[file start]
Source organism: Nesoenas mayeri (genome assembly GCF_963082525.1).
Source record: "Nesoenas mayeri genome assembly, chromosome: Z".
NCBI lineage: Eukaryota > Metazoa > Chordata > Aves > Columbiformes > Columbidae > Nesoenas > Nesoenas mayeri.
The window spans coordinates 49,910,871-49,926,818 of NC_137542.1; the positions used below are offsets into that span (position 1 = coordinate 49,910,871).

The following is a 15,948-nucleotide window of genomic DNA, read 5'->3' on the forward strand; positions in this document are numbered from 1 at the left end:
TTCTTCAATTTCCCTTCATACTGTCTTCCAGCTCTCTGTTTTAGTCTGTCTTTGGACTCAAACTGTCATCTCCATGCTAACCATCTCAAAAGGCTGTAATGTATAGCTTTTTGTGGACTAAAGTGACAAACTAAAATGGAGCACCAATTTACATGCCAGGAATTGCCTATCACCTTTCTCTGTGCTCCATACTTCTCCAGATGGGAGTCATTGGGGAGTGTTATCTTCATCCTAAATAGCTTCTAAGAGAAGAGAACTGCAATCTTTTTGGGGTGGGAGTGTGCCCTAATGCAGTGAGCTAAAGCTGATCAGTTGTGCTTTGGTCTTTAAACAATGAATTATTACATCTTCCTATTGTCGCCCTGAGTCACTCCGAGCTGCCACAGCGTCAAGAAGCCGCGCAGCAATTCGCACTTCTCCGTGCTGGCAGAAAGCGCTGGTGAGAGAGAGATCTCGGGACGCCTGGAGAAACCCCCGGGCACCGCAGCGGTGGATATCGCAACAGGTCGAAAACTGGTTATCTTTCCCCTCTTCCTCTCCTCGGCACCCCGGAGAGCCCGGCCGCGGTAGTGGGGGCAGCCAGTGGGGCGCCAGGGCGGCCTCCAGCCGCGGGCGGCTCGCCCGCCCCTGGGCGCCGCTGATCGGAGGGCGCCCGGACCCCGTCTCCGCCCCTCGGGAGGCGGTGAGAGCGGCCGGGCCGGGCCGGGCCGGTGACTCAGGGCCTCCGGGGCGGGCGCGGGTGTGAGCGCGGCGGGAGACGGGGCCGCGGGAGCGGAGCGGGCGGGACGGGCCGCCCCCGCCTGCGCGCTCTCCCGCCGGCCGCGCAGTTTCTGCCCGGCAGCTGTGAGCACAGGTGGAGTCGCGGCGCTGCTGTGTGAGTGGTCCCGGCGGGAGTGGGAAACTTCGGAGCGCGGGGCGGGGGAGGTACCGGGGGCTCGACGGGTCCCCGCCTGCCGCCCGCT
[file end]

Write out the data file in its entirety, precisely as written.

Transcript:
Source organism: Nesoenas mayeri (genome assembly GCF_963082525.1).
Source record: "Nesoenas mayeri genome assembly, chromosome: Z".
NCBI lineage: Eukaryota > Metazoa > Chordata > Aves > Columbiformes > Columbidae > Nesoenas > Nesoenas mayeri.
The window spans coordinates 49,910,871-49,926,818 of NC_137542.1; the positions used below are offsets into that span (position 1 = coordinate 49,910,871).

The following is a 15,948-nucleotide window of genomic DNA, read 5'->3' on the forward strand; positions in this document are numbered from 1 at the left end:
TTCTTCAATTTCCCTTCATACTGTCTTCCAGCTCTCTGTTTTAGTCTGTCTTTGGACTCAAACTGTCATCTCCATGCTAACCATCTCAAAAGGCTGTAATGTATAGCTTTTTGTGGACTAAAGTGACAAACTAAAATGGAGCACCAATTTACATGCCAGGAATTGCCTATCACCTTTCTCTGTGCTCCATACTTCTCCAGATGGGAGTCATTGGGGAGTGTTATCTTCATCCTAAATAGCTTCTAAGAGAAGAGAACTGCAATCTTTTTGGGGTGGGAGTGTGCCCTAATGCAGTGAGCTAAAGCTGATCAGTTGTGCTTTGGTCTTTAAACAATGAATTATTACATCTTCCTATTGTCGCCCTGAGTCACTCCGAGCTGCCACAGCGTCAAGAAGCCGCGCAGCAATTCGCACTTCTCCGTGCTGGCAGAAAGCGCTGGTGAGAGAGAGATCTCGGGACGCCTGGAGAAACCCCCGGGCACCGCAGCGGTGGATATCGCAACAGGTCGAAAACTGGTTATCTTTCCCCTCTTCCTCTCCTCGGCACCCCGGAGAGCCCGGCCGCGGTAGTGGGGGCAGCCAGTGGGGCGCCAGGGCGGCCTCCAGCCGCGGGCGGCTCGCCCGCCCCTGGGCGCCGCTGATCGGAGGGCGCCCGGACCCCGTCTCCGCCCCTCGGGAGGCGGTGAGAGCGGCCGGGCCGGGCCGGGCCGGTGACTCAGGGCCTCCGGGGCGGGCGCGGGTGTGAGCGCGGCGGGAGACGGGGCCGCGGGAGCGGAGCGGGCGGGACGGGCCGCCCCCGCCTGCGCGCTCTCCCGCCGGCCGCGCAGTTTCTGCCCGGCAGCTGTGAGCACAGGTGGAGTCGCGGCGCTGCTGTGTGAGTGGTCCCGGCGGGAGTGGGAAACTTCGGAGCGCGGGGCGGGGGAGGTACCGGGGGCTCGACGGGTCCCCGCCTGCCGCCCGCT